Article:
In an office setting, printers are not replicated in everyone's office. A printer's capabilities are distributed by networking it; thus multiple users can share one device. Home entertainment networking is analogous to the office printer scenario, permitting multiple users to share the capabilities of entertainment devices and providing benefits to both the consumers and service providers.
At COMDEX 2001 HomePNA announced the Voice-over-HomePNA (VoHPNA) protocol, which extends its 2.0 specification to include support for digital voice services. This announcement makes HomePNA the first home networking protocol to deliver a network-based framework for delivering toll-quality digital telephony services for consumer price points.
What Whitecap2 does is give priority to the game, movie, and other multimedia content you're running, allowing it more usable throughput within the 11mbps pipeline. If you imagine 802.11b as a highway, picture it with no traffic signs, no lanes, no lights - just data whizzing around with no traffic cop to maintain order. What Whitecap adds, to extend the metaphor, is a commuter lane for multimedia content.
Some of the products discussed provide adequate performance under ideal conditions, but there are many things that emit radio interference that can impact performance. These include stadium lights, cordless phones, microwave ovens, wireless LANs, and anything else that operates in the unlicensed 900 MHz or 2.4 GHz frequency band.
The all in one unit contains a high resolution CCD camera and an embedded web server. There are inputs for 3 analogue camera's (CCTV). Other features include an interface for adding on a pan/tilt/zoom function as well as adding a motion sensor. All this can be controlled with a standard web browser ... no additional software needed.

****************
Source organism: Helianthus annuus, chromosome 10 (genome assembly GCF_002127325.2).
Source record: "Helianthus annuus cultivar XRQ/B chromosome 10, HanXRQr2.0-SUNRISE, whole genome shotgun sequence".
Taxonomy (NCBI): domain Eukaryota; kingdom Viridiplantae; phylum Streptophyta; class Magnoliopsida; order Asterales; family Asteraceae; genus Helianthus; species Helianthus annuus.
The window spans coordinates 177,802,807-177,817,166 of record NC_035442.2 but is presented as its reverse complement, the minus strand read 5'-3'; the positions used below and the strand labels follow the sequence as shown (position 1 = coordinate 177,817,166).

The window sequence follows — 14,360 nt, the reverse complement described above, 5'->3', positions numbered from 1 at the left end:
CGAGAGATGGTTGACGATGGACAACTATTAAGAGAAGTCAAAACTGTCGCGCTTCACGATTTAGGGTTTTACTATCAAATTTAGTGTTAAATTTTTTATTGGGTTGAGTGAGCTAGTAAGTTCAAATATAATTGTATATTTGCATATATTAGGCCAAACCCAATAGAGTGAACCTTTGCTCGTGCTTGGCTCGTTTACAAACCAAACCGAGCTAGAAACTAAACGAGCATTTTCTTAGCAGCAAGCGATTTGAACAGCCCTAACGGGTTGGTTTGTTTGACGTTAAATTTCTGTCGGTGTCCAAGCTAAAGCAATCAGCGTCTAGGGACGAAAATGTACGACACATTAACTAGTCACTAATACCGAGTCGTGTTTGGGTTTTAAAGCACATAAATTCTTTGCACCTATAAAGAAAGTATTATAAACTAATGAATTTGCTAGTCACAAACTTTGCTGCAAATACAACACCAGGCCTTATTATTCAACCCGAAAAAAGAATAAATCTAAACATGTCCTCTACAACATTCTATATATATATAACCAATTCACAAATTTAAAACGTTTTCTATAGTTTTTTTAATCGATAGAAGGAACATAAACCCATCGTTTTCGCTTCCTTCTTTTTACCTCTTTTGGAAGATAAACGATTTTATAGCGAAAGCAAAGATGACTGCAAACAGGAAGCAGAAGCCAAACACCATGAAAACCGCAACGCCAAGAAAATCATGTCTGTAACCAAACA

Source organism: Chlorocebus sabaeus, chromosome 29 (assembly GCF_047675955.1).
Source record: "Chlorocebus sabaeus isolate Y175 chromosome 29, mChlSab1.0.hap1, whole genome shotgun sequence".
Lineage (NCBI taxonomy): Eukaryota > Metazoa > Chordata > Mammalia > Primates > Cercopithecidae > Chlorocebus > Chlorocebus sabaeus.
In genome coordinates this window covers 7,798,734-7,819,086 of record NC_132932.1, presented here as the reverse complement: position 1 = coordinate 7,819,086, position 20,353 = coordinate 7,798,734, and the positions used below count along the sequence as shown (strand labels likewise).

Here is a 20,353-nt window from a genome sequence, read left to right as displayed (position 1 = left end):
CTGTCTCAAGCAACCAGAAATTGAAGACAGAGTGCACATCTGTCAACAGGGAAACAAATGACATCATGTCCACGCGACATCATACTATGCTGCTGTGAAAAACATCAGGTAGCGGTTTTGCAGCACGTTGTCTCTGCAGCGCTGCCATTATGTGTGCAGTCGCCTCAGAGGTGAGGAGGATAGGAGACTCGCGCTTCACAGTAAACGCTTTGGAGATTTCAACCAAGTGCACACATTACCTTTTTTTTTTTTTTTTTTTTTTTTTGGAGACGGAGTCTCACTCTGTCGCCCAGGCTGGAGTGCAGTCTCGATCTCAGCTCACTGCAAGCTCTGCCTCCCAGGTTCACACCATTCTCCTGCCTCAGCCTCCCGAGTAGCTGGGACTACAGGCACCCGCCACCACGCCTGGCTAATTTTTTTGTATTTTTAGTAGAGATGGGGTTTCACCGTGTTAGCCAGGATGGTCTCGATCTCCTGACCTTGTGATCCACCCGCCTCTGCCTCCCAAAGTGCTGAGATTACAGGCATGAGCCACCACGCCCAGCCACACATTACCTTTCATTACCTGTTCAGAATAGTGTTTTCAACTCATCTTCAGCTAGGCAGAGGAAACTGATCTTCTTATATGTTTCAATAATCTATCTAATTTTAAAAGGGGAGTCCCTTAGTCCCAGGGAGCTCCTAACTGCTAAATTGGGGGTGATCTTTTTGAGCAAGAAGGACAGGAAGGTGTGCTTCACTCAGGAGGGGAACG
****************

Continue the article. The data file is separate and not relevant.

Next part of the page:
When you consider the versatility and diverse capabilities of powerline home networking solutions, it is clear that there is strength in numbers. Bringing together 90 companies from a range of industry sectors ensures that consumers who want to create a home network will be provided with a variety of cost-effective, HomePlug-certified products that will all work together.
With just a Web browser you can control lights, appliances, a security system -- almost anything with a power switch. In my home, the system controls the pool pumps and cleaner, opens and closes drapes, and even tells me when someone is coming up the driveway or if I left the garage door up.
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C1M1 offers a truly significant reduction in transmission time in comparison to other communicators that rely on dial capture or data bus decoding. This can result in quicker response time to emergency situations which could save lives and assets. By providing both IP and cellular pathways, C1M1 provides the reliability installers are looking for in an alarm communicator. C1M1 eliminates port forwarding and extra fees for remote access. Installers can remotely upload/download programming changes to M1 controls over IP or cellular using ElkRP2. Consumers can control the M1 remotely via the free ElkLink mobile app and web portal, as well as eKeypad and M1 Touch Pro apps. Other IP-based software and interface partners can connect to the M1 control over the local network through C1M1. C1M1 also provides email/text notifications for arm, disarm, and alarm events. ELK-C1M14GSM supports GSM (AT&T/T-Mobile) networks and ELK-C1M1CDMA supports CDMA (Verizon) networks.